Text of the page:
Toning Exercise For Women

According to an Australian study of 7281 subjects, women have unique life reasons that can derail workouts. These include the birth of a child, marriage, single parenthood, a new job, divorce, overworking, job stress and returning to school. Time is a big consideration. After a day of work and childcare, most women prefer to spend their leisure time in socializing with family and friends, reading and watching television, rather than rushing to the treadmill.
It’s just hard to be a girl!
The fact is that exercise has unique benefits for women. Regular exercise lowers estrogen levels, reduces body fat, and produces a healthier body mass index (BMI), all of which significantly reduce the risk of breast cancer, especially in postmenopausal women. In a study of 173 sedentary, overweight postmenopausal women, researchers had half the women do aerobic exercise for 45 minutes, 5 days a week and the other half perform weekly stretching. Since fat cells produce estrogen, fat loss lowered estrogen. The result: a lower risk of breast cancer. A survey of women, some with breast cancer, revealed that women who did more exercise, chores and had a physically demanding job were 26% less likely to develop cancer before menopause. They were also 19% less likely to develop postmenopausal cancer than sedentary women.
Strength training, in particular, has several benefits. When 27 menopausal women lifted weights for 8 weeks in a strength-training program at Richard Stockton College of New Jersey, 33% had boosted energy and sex drive. Also, 40% felt less anxious, and 50% said they were less achy, stiff, and irritable. Hot flashes, headaches, and painful intercourse decreased. (Some authorities believe that daily multivitamins contain iron, which can offset the monthly iron loss during your menstrual period). As women grow older, weight training becomes more important.
For women, perceiving fitness as positive and favorable is important. Women who perceive themselves as having more energy, fewer emotional problems, less pain, fewer social problems and lesser feelings of nervousness and depression are more likely to start exercising. Also, women are more likely to continue exercising if they believe that they have more energy, fewer emotional problems, excellent health and less pain.
When starting an exercise program, it is important to remember a few basic principles –
Get The Right Exercise Routines.
Ideally, you want a routine you can print out, take to the gym or use at home. It should include a start and end picture of exercises, along with a description of technique. Such exercise charts are available in health clubs and can be found on various websites like the one mentioned in the resource box. Always obtain a routine from a reliable source and ask questions if you don’t understand anything.
Start With Moderate Exercise.
The latest recommendations focus on moderate activity levels aimed at achieving functional fitness and avoiding disease. This differs from older guidelines that emphasized high-intensity activity for cardiovascular fitness. This shift took place because research found that lower levels of activity offered substantial health benefits. Also, public health experts believe that focusing on moderate rather than intense activity may help motivate more individuals. These guidelines don't mean that high-intensity exercise isn't helpful. They simply offer an alternative route for people who prefer less intensive workouts. If time is a factor, you may opt for more vigorous exercises, and shorten the duration of your workout.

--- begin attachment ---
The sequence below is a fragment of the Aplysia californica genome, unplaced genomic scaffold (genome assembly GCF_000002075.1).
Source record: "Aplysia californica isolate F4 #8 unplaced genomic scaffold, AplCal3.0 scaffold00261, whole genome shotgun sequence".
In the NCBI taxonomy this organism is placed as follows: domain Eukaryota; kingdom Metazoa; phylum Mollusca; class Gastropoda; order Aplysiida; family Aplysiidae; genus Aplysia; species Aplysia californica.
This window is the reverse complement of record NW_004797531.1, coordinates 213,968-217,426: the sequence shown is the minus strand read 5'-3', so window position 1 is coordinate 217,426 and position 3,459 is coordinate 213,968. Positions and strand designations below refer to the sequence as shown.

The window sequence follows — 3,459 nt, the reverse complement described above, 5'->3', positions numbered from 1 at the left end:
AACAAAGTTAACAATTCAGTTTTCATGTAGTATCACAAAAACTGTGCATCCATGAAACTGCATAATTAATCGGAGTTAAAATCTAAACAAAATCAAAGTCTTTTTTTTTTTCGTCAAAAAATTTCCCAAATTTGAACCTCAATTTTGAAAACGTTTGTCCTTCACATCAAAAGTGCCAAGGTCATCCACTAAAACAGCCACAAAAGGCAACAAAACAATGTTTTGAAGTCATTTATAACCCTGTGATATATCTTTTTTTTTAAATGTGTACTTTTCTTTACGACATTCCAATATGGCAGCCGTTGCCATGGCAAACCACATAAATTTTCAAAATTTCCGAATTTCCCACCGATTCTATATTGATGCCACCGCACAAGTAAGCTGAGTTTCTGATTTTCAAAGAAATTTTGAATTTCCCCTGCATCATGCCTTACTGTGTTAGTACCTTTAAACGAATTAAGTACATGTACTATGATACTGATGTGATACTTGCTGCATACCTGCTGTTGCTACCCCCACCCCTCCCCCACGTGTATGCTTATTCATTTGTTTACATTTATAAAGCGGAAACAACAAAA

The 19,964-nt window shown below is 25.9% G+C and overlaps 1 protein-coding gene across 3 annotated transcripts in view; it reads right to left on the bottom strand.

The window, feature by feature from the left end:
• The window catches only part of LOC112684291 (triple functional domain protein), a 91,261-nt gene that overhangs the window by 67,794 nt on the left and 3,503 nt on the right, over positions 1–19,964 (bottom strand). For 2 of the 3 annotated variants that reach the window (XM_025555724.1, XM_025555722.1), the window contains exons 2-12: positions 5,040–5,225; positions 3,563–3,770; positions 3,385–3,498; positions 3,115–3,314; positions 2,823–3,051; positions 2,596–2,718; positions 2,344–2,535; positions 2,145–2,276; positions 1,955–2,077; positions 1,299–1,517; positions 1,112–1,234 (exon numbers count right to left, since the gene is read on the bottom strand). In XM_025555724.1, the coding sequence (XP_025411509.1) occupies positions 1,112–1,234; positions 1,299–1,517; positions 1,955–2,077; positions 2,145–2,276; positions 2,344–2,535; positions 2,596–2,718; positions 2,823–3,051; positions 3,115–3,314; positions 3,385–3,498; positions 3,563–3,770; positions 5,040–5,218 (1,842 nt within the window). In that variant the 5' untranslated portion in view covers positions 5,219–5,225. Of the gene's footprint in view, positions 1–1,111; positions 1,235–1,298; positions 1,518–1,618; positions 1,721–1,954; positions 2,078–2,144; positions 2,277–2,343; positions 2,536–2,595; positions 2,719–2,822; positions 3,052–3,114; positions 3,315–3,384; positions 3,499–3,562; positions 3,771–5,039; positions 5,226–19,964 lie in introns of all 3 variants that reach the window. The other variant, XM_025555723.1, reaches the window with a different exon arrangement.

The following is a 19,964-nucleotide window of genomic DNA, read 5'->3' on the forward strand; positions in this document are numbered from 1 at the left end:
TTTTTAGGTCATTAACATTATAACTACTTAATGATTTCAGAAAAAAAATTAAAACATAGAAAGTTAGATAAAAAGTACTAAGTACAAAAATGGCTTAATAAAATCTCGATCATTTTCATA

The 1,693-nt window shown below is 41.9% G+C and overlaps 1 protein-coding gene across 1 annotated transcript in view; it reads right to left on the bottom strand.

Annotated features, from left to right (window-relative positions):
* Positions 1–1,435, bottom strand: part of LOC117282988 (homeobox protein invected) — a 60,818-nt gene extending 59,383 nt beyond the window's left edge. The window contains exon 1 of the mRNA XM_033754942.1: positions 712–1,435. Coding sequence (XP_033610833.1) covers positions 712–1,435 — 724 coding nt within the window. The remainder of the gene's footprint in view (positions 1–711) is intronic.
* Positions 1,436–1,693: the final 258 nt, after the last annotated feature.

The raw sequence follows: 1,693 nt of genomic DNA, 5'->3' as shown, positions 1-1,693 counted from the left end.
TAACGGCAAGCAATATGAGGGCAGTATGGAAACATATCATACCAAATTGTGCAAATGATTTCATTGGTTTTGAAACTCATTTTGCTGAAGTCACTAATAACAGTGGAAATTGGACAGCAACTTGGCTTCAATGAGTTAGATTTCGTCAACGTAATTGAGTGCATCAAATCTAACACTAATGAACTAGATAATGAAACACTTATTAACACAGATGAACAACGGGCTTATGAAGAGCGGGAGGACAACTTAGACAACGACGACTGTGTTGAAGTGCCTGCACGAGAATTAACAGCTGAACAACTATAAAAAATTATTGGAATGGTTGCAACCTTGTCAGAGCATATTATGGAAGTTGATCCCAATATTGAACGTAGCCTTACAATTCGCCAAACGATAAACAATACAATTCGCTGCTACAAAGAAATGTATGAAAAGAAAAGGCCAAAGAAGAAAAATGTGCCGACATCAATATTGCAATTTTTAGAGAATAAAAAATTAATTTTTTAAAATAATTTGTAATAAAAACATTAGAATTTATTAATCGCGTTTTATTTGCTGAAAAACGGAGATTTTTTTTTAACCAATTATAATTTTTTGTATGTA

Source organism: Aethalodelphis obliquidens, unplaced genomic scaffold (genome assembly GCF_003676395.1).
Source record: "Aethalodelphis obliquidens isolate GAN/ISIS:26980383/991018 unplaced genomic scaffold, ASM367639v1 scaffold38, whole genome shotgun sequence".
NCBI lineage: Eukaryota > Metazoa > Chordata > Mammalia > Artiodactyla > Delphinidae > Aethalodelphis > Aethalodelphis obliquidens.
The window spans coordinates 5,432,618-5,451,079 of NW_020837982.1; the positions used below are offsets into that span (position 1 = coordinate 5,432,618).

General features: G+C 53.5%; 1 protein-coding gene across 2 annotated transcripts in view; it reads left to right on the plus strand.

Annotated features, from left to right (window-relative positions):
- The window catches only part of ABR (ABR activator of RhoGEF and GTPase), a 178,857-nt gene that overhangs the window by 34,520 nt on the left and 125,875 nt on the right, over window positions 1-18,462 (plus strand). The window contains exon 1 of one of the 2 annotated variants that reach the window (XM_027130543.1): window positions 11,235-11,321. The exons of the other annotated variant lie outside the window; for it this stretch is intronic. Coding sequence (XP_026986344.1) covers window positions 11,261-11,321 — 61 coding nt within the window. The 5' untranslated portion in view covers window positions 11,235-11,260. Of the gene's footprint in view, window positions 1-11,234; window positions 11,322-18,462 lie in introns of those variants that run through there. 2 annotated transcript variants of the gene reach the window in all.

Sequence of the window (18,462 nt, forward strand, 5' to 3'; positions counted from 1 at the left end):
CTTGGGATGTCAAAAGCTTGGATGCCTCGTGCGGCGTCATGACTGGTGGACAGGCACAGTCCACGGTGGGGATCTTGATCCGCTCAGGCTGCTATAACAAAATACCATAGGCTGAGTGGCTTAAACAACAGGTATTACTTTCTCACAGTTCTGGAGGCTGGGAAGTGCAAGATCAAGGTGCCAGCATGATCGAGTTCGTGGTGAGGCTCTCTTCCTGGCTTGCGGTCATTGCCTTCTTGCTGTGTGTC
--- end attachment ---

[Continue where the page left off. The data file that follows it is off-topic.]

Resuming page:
What Is Moderate?
Because the same activity elicits different levels of effort for people at different levels of fitness, the best way to recognize how hard you're working is to be aware of your breathing pattern, heart rate and exertion levels. Moderate-intensity activity is going to make you breathe harder than light activity, make your heart beat faster and likely make you sweat a little.
How Hard Is Moderate?
Very light exercise results in no noticeable exertion. Reading the newspaper is a good example. Light exercise results in noticeable exertion and normal to slightly increased breathing. Walking a dog can be considered light exercise for many individuals. Moderate exercise is (surprise, surprise) moderately vigorous. Gardening, for example, may be associated with deeper breathing to panting and sweating. Finally, hard exercise involves vigorous exertion, gasping and heavy sweating. Think of that aerobics class that’s hard to get through!
Source: Adapted from Exercise: A Program You Can Live With, Harvard Health Publications, February 2002.
How Much Exercise Is Needed?
3-4 days a week of moderate exercise for 30-45 minutes each time. Researchers have found that 30 minutes of moderate-intensity physical activity on most days of the week can reduce the risk of developing heart disease, diabetes, high blood pressure, stroke, and colon cancer. It reduces feelings of depression and anxiety, helps build bones and muscles, keeps joints functioning well, and in older women minimizes the risk of falling.
How Do You Find The Time?
You don't have to fit your exercise all into one session or limit yourself to only one exercise. For example, take a brisk 15-minute walk during your coffee break and another after dinner. Use a bicycle for 15 to 20 minutes. It all adds up. You may find that you can reach an hour a day of moderate-intensity activity more easily than you thought.
If you have not done much exercise lately, start adding physical activity to your life with some simple tips. Park your car further from your destination and walk. Find a group of friends to walk with on weekend mornings. Garden or help in home repairs. Take the stairs instead of the elevator or escalator. Use hand weights while walking. Vacuum while watching television. Every little bit helps!
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